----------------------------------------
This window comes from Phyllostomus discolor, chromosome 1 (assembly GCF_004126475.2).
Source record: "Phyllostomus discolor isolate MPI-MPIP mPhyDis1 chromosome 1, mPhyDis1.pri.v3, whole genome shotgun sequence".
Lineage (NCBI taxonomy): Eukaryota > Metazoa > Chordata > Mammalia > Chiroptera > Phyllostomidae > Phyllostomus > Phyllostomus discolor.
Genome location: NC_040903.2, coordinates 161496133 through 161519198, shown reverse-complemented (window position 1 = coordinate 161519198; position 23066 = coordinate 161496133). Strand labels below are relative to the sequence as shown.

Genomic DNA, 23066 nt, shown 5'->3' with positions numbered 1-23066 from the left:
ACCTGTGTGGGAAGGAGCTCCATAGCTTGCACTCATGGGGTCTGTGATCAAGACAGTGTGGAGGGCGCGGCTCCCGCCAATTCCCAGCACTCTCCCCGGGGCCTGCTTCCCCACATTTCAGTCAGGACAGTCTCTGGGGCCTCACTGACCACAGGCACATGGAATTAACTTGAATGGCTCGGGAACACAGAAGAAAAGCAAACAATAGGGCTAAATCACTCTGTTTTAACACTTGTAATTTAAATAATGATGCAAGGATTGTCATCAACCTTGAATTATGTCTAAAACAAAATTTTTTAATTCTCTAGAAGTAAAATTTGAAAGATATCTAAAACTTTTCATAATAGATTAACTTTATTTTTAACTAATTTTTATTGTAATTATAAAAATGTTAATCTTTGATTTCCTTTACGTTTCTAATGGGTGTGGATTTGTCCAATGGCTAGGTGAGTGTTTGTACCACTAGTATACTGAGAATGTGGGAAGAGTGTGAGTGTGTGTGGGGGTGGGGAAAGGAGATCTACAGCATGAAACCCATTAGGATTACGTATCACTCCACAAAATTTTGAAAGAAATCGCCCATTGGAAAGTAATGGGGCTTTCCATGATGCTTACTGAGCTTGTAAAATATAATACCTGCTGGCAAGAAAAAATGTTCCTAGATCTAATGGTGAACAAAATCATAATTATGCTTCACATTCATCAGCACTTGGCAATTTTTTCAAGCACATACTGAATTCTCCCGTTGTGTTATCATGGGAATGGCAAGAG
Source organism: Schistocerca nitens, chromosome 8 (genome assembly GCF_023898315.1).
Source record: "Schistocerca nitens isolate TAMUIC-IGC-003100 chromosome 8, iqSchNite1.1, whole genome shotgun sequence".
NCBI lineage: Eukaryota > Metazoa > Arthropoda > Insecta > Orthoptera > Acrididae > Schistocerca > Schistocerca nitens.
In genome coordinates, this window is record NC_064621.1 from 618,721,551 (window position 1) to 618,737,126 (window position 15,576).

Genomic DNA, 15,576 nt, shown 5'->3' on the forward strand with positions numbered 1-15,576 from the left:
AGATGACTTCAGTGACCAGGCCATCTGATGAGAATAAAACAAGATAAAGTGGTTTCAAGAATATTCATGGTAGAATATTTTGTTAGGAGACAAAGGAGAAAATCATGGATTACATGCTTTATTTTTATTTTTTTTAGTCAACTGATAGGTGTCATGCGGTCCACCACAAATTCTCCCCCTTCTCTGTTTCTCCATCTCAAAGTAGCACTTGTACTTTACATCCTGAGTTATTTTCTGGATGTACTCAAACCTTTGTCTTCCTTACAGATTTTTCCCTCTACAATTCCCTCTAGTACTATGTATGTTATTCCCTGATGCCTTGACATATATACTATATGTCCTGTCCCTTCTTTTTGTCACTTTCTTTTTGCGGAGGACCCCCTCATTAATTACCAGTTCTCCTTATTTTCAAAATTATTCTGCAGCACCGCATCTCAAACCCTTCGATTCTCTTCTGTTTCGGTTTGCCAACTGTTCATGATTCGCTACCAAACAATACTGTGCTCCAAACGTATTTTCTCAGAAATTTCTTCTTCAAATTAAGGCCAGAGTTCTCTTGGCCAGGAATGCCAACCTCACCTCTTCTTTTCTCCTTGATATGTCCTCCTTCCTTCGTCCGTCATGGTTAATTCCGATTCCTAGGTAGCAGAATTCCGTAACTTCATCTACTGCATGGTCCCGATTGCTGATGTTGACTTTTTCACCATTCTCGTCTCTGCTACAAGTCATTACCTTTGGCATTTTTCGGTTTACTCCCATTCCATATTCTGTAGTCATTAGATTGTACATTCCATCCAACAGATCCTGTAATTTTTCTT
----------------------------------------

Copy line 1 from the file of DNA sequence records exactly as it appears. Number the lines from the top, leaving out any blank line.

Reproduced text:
This window comes from Phyllostomus discolor, chromosome 1 (assembly GCF_004126475.2).